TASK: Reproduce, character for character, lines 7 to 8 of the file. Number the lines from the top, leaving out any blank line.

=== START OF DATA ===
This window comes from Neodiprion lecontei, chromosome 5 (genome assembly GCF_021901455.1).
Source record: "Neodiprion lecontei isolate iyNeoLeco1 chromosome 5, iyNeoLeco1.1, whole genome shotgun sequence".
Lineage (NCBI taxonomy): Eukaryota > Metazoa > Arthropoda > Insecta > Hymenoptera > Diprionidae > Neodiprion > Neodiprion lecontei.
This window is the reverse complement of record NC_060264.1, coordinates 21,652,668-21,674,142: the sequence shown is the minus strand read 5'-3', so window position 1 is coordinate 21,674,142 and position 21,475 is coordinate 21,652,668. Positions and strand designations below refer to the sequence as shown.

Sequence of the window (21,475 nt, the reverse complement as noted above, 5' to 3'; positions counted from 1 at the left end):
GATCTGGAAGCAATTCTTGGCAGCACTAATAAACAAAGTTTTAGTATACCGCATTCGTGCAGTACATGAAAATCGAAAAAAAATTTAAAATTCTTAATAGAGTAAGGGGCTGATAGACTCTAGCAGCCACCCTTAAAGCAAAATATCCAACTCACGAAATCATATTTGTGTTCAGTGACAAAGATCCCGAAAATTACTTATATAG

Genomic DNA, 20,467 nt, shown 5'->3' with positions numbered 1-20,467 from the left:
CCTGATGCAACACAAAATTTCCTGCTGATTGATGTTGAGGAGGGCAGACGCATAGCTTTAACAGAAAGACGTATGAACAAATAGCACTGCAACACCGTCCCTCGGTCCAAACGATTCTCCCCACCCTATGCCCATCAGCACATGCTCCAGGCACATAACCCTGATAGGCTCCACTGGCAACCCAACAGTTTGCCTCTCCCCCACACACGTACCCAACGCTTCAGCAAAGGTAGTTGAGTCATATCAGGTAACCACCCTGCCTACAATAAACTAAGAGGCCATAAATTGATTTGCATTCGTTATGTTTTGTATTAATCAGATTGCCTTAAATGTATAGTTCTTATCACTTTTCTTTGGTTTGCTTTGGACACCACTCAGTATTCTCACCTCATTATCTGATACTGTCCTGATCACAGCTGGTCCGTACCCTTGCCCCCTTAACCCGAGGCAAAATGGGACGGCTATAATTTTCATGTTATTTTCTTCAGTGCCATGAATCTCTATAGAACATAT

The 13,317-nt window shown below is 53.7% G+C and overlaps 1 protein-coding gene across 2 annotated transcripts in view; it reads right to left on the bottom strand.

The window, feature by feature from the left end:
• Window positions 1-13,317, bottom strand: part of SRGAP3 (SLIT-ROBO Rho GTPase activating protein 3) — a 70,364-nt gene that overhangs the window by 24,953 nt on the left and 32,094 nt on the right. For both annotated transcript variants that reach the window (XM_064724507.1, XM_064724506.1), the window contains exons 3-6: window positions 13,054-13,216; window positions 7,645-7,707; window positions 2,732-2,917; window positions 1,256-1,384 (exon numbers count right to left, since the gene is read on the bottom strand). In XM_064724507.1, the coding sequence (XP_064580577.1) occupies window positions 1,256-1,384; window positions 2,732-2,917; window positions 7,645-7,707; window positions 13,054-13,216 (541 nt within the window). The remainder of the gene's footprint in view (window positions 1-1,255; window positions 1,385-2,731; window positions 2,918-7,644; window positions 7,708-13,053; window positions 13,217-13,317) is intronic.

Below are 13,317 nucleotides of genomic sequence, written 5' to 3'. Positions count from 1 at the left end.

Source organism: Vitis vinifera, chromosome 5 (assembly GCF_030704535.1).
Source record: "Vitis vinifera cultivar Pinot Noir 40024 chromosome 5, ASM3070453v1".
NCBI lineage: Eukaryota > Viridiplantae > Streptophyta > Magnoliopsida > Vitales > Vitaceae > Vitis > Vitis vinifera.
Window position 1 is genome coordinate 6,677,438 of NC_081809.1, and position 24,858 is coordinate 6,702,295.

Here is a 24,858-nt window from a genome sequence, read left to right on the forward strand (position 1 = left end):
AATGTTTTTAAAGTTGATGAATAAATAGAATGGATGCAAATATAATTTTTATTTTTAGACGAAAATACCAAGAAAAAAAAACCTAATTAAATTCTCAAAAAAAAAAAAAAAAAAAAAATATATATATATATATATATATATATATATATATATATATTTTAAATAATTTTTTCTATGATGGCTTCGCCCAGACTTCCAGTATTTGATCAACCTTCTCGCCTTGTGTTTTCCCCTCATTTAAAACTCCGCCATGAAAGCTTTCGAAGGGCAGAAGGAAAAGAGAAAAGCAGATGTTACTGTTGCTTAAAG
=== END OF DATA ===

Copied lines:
Genomic DNA, 20,467 nt, shown 5'->3' with positions numbered 1-20,467 from the left:
CCTGATGCAACACAAAATTTCCTGCTGATTGATGTTGAGGAGGGCAGACGCATAGCTTTAACAGAAAGACGTATGAACAAATAGCACTGCAACACCGTCCCTCGGTCCAAACGATTCTCCCCACCCTATGCCCATCAGCACATGCTCCAGGCACATAACCCTGATAGGCTCCACTGGCAACCCAACAGTTTGCCTCTCCCCCACACACGTACCCAACGCTTCAGCAAAGGTAGTTGAGTCATATCAGGTAACCACCCTGCCTACAATAAACTAAGAGGCCATAAATTGATTTGCATTCGTTATGTTTTGTATTAATCAGATTGCCTTAAATGTATAGTTCTTATCACTTTTCTTTGGTTTGCTTTGGACACCACTCAGTATTCTCACCTCATTATCTGATACTGTCCTGATCACAGCTGGTCCGTACCCTTGCCCCCTTAACCCGAGGCAAAATGGGACGGCTATAATTTTCATGTTATTTTCTTCAGTGCCATGAATCTCTATAGAACATAT